Multidimensional Approaches to Understanding Mental Illness

Learning Objectives

  • Explain why unidimensional explanations of mental disorders are insufficient
  • Explain the interaction between biological, psychological, and social factors in the development of psychopathology
  • Describe how the diathesis-stress model and gene-environment correlation models explain the etiology of mental disorders

Problems with Unidimensional Models in Understanding Mental Illness

The interior dashboard and steering wheel of a car.

Figure 1. Just as a car is a system of parts working together, our brains and bodies are complex systems with a multitude of parts and pieces. Mental disorders do not have any single, simple biological or psychological explanations but are systemic outcomes, influenced by multiple factors, including biological, psychological, social, and cultural forces that regularly interact.

A system is a set of elements that interact or are interdependent on one another, but forms a coherent whole and interacts with its environment and/or other systems. For example, the car or bus you use for transportation is a mechanical system. It has multiple parts that interact such as the fuel system, the electrical system, the engine, the drive train, the wheels, etc. All these parts work together in a unified way to create movement and speed. If any part of the system fails, such as the engine, the electrical system, or the wheels, the system experiences dysfunction and may no longer work well. In this example, the car is a system and its purpose is transportation or movement. Cars or buses interact with street systems, highway systems, traffic patterns and so, forth as well as gas stations and more, which represent other, larger systems of which it is a part. Similarly, our own bodies are biological systems made up of interdependent parts.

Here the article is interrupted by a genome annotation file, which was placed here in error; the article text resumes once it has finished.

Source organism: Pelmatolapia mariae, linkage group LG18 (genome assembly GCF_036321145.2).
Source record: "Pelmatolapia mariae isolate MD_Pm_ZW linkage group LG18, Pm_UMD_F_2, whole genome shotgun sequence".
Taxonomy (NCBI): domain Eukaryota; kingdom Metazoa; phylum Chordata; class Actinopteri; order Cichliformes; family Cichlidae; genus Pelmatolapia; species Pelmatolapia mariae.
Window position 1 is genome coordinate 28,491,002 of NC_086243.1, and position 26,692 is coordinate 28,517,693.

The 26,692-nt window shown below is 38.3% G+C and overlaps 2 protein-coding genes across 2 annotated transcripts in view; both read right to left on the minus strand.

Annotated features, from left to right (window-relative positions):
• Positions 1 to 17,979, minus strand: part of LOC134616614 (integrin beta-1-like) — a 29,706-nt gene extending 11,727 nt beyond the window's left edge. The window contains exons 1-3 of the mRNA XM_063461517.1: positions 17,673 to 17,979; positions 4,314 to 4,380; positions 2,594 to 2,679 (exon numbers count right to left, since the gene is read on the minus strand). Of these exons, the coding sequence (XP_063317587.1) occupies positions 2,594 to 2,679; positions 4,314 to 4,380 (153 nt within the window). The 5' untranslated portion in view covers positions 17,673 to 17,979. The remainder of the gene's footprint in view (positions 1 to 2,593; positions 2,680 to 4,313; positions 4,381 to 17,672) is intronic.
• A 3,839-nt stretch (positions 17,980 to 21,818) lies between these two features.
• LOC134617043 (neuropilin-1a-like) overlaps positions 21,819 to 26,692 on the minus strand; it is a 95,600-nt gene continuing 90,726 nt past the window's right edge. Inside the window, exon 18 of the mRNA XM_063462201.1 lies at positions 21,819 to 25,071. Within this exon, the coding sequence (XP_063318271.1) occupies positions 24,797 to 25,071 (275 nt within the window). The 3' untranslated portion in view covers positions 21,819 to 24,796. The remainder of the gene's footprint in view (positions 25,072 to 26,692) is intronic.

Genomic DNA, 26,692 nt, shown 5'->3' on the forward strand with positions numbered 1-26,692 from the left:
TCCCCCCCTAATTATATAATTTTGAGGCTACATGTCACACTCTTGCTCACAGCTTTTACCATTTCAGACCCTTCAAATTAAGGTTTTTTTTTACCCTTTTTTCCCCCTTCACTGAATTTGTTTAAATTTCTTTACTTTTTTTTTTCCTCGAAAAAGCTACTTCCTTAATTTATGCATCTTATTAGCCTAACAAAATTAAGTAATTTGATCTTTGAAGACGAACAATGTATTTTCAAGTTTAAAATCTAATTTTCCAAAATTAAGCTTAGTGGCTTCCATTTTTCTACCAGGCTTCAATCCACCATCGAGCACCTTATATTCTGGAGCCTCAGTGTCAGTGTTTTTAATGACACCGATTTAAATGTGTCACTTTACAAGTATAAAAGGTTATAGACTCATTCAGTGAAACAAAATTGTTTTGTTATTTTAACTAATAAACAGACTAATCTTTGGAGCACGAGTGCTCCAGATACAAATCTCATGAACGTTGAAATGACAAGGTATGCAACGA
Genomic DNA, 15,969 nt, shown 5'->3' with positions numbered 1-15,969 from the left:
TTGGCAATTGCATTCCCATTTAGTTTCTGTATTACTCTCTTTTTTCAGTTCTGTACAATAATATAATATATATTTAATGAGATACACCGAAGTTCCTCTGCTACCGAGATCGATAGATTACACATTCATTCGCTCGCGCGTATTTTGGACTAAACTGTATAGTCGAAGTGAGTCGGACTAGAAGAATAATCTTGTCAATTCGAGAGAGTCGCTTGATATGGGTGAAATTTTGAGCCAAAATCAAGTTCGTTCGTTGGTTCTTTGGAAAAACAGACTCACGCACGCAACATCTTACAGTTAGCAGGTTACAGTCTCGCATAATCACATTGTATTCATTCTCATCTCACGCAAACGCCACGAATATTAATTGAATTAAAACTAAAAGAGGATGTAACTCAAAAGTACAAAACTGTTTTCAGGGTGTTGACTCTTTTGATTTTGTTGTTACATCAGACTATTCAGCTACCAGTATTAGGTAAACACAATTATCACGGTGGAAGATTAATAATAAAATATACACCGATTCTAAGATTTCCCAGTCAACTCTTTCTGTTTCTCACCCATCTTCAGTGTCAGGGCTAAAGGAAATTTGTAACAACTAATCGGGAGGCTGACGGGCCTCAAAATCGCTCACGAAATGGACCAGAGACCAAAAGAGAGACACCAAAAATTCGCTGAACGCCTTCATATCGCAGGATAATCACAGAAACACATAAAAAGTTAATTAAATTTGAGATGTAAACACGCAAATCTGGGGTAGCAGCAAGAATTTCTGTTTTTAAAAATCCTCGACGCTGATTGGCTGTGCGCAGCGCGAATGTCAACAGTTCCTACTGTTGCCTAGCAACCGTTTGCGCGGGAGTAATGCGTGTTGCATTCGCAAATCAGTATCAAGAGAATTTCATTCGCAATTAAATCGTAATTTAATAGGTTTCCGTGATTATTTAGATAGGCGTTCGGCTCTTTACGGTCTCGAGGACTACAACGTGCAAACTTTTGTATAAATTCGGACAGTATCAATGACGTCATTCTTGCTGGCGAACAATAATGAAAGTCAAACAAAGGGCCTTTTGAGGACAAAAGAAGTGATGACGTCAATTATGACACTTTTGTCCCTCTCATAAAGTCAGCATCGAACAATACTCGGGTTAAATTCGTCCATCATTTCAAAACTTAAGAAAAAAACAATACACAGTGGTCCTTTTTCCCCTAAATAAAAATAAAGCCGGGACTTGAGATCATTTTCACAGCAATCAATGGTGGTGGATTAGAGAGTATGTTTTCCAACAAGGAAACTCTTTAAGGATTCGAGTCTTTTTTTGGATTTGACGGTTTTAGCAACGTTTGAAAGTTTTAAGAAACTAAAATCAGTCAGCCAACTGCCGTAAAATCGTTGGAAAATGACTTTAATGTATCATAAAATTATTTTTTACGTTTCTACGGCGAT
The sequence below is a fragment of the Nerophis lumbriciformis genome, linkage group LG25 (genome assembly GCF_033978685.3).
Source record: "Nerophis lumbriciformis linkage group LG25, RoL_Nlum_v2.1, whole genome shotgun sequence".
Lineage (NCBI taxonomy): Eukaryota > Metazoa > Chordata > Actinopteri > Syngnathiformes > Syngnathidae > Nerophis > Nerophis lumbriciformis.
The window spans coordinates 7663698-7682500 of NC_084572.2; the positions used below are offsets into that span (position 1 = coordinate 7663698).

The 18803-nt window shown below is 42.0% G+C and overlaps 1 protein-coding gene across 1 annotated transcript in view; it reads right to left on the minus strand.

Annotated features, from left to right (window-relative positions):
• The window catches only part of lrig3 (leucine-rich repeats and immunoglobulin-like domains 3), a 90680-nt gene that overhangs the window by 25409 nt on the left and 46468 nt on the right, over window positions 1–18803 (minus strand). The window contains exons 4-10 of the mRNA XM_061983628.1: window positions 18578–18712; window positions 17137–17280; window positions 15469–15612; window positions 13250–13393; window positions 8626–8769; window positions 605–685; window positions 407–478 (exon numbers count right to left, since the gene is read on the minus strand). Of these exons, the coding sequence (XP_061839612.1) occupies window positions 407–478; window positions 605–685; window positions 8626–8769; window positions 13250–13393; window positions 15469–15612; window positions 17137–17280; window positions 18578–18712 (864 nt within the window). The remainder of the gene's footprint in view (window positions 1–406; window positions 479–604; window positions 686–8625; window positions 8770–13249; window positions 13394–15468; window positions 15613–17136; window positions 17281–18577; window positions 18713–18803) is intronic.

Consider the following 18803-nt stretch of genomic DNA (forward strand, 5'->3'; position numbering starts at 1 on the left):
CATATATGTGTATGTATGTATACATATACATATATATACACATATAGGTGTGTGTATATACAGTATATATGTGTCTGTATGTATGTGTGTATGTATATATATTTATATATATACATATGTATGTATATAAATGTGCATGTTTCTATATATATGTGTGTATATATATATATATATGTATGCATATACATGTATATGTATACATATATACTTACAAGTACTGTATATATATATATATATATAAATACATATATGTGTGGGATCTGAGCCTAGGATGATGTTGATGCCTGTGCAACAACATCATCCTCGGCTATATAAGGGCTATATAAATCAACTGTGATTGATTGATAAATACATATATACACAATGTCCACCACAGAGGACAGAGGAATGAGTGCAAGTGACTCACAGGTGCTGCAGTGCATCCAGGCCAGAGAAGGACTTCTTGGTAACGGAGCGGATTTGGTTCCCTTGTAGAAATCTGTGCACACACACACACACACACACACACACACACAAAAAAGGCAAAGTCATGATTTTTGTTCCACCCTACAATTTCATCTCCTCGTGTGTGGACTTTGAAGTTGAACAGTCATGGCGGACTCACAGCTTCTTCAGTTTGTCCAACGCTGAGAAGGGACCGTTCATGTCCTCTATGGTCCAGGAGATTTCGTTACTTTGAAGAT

Our brains, heart, circulatory system, respiration, digestion, etc., are all interdependent parts that work together. If one part of the system becomes damaged or disabled such as by high blood pressure, diabetes, or a broken leg, it affects the entire system. Our body/biological systems together make life, and of course, we interact with our environment and many other social systems around us such as the medical system, families, schools, churches, and more.

Multidimensional Approaches to Mental Disorders

X-ray type image of a person showing their brain in front of a magnified image of neural activity.

Figure 2. Multidimensional approaches to explaining behavior contend that mental illness is not simply caused by “chemicals in the brain.”

Understanding how systems work, and how interdependent the parts are, helps us to realize why simplistic, unidimensional explanations of mental disorders such as that they are caused by a “chemical imbalance”—a reductionistic or overly simplified biological explanation—or alternatively, that they are caused by a negative relationship with one’s mother—an overly simplified psychological and social explanation—are inadequate to fully understand the disorder and its causes. Unidimensional explanations limit both our ability to understand how a mental disorder develops and may limit our ability to find effective treatments. If we are to make progress in reducing stigma against the mentally ill and improving the effectiveness of treatments, we need to begin by seeking to understand more multidimensional models and consider how multiple systems interact in contributing to mental disorders.

To be fair, there are a few specific conditions that mimic mental disorders that can be attributed to a single, unitary cause. An example of this is untreated syphilis, which can spread throughout the body, creating damage in multiple organ systems, including the brain, and lead to psychosis and dementia, possibly even death. However, these types of conditions today are rare, and would not be classified as mental disorders because they are thought of more as medical conditions with biological treatments. In contrast, mental disorders such as attention deficit hyperactivity disorder, major depression, anorexia nervosa, or schizophrenia do not have any single, simple biological or psychological explanation; they are systemic outcomes, influenced by multiple factors, including biological (genetics, hormones, neurotransmitters, and other systems), psychological (learned behaviors, attitudes, emotional responses, cognitive, or social developmental stage), and social and cultural forces (social support or lack of it, rejection, stress) that frequently interact.